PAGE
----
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US bishops reject Cardinal Cupich as head of pro-life committee

Cardinal Blase Cupich of Chicago (CNS)

The US bishops have broken with tradition in a surprise vote for the leadership of their pro-life committee, with Archbishop Joseph Naumann gaining a narrow margin over Cardinal Blase Cupich.

The committee has been led by a cardinal since the mid-1980s, and the rejection of Cardinal Cupich will be seen as marking the bishops’ emphasis on abortion over other political issues, as well a degree of scepticism about Pope Francis’s approach.

The cardinal has been twice promoted by Pope Francis: to Archbishop of Chicago, and then to the College of Cardinals. He has also been appointed to the influential Congregation for Bishops.

However, the US bishops voted by a margin of 96 to 82 for the other candidate, Archbishop Naumann.

The vote had attracted more attention than any other at the bishops’ general assembly. Cardinal Cupich is seen as a “Pope Francis bishop”, and has placed abortion at the same level as other social issues, writing: “We should be no less appalled by the indifference toward the thousands of people who die daily for lack of decent medical care; who are denied rights by a broken immigration system and by racism; who suffer in hunger, joblessness and want; who pay the price of violence in gun-saturated neighbourhoods; or who are executed by the state in the name of justice.”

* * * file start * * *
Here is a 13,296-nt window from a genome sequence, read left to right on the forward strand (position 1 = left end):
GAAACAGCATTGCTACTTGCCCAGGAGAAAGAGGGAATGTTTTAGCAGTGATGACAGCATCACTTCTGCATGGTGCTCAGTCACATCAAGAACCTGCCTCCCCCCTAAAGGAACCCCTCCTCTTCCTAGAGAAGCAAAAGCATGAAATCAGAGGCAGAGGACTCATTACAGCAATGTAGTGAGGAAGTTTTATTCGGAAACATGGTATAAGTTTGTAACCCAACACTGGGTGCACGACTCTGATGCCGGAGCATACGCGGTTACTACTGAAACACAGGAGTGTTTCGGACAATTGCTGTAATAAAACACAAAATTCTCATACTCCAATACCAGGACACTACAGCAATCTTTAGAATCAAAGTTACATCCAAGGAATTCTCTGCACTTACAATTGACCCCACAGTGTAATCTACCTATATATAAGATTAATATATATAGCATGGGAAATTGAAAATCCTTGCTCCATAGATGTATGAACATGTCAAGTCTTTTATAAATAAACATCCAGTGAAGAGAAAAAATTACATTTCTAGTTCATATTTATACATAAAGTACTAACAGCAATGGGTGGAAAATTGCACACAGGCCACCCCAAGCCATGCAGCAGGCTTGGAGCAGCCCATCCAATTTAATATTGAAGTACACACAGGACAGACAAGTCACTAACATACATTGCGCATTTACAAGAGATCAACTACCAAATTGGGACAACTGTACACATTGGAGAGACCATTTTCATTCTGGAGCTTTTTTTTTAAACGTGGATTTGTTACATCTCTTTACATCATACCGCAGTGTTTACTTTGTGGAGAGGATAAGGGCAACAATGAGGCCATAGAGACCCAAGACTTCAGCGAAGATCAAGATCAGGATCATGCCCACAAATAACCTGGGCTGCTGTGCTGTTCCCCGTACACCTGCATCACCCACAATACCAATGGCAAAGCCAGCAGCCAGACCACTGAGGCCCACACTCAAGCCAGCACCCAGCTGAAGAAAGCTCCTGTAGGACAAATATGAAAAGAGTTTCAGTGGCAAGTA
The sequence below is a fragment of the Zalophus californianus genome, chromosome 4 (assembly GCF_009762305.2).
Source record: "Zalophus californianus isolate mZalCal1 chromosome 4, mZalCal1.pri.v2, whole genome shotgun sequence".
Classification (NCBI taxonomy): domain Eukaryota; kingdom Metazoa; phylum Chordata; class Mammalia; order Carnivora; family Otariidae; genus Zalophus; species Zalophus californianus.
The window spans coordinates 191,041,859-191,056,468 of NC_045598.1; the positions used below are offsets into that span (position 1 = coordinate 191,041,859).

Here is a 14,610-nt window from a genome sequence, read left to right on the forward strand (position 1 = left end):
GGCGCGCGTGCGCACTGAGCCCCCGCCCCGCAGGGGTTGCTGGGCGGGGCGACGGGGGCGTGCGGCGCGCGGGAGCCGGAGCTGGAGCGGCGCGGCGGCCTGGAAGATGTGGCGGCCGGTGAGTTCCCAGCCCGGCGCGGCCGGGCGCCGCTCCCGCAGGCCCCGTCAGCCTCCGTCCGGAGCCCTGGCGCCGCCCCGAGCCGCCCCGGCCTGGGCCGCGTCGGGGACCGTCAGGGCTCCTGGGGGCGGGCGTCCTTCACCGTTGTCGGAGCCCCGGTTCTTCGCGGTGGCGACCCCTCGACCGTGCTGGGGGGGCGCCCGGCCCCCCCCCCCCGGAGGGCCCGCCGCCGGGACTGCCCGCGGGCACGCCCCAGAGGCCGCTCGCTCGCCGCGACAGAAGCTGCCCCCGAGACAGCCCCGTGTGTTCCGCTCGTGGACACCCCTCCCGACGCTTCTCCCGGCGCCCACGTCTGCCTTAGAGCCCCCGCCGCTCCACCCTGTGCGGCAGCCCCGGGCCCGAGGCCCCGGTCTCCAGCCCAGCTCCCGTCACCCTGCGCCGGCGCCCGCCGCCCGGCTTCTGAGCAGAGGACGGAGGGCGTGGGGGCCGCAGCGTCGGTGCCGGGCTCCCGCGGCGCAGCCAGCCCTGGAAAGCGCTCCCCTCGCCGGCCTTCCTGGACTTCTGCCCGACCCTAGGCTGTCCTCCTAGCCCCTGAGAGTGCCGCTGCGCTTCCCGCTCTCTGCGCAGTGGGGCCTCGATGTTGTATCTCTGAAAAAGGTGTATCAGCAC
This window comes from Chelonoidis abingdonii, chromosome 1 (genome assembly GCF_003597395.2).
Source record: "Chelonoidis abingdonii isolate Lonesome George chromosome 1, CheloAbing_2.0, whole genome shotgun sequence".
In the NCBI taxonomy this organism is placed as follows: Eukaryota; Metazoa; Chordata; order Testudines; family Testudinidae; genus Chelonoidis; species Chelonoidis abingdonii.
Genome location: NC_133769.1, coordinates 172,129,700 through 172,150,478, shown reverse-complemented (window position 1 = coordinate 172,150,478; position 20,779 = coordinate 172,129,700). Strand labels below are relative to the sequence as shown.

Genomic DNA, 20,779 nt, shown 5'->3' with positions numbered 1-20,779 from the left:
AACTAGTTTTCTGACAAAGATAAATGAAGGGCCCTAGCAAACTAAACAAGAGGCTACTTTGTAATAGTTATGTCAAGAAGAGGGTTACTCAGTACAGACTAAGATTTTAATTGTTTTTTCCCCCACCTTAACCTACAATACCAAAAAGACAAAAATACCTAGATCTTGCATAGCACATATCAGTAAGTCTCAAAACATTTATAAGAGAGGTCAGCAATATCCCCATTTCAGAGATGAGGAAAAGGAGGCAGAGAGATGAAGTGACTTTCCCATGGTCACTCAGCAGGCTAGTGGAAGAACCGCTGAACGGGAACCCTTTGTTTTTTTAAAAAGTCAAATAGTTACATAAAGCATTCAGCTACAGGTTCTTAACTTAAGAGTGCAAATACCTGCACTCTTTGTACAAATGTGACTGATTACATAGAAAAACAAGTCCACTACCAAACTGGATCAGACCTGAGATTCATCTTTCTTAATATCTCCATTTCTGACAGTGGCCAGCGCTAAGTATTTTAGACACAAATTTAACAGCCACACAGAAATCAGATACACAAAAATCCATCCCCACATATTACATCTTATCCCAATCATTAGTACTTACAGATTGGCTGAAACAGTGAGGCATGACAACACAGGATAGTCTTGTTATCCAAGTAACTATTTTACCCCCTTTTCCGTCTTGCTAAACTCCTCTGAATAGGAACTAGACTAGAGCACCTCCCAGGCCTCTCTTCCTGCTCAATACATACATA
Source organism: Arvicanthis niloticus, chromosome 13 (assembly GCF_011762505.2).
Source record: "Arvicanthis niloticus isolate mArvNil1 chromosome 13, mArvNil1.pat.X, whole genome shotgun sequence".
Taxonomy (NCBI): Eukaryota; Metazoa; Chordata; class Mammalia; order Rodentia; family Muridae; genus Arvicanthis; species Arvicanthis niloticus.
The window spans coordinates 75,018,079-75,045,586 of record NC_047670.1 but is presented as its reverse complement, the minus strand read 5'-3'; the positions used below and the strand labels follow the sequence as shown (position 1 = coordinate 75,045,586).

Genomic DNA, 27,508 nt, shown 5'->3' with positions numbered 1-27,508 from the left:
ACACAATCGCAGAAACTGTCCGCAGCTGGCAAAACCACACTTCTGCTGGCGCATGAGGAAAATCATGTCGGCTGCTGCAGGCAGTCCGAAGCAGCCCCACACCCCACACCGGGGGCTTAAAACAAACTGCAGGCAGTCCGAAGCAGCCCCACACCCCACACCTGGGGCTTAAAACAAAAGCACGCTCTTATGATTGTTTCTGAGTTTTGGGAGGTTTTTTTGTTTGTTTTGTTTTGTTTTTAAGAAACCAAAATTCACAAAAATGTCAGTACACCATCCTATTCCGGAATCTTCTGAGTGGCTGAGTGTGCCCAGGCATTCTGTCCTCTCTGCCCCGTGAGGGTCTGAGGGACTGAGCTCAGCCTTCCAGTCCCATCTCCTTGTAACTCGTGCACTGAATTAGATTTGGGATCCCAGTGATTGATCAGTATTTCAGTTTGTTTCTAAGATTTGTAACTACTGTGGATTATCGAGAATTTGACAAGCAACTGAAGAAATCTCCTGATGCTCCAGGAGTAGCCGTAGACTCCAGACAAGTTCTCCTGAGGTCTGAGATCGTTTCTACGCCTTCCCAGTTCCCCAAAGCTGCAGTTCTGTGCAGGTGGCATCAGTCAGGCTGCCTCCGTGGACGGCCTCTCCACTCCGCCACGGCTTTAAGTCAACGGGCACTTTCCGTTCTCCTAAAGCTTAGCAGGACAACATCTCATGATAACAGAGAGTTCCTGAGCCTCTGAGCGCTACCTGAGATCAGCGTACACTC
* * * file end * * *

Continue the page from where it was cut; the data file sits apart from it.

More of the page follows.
Archbishop Joseph Naumann, by contrast, has argued that “issues that involve intrinsic evils – direct attacks on human life, abortion, euthanasia, embryonic stem cell research, or direct attacks on the institution of the family (for example, a redefinition of marriage to equate with same-sex unions or cohabitation) – must assume a moral priority. While all issues are important, all are not equally important from a moral analysis.”

Some observers, such as Christopher white of Crux, had framed the Cupich-Naumann vote in advance as a “referendum on both the conference’s approach to pro-life policies and Pope Francis”.

However, the editor of the Catholic News Agency, JD Flynn, tweeted after the vote: “CNA has talked with bishops who emphasise this is not a referendum on Francis. Bishops voting for both candidates told me it was only about trying to discern the best fit.”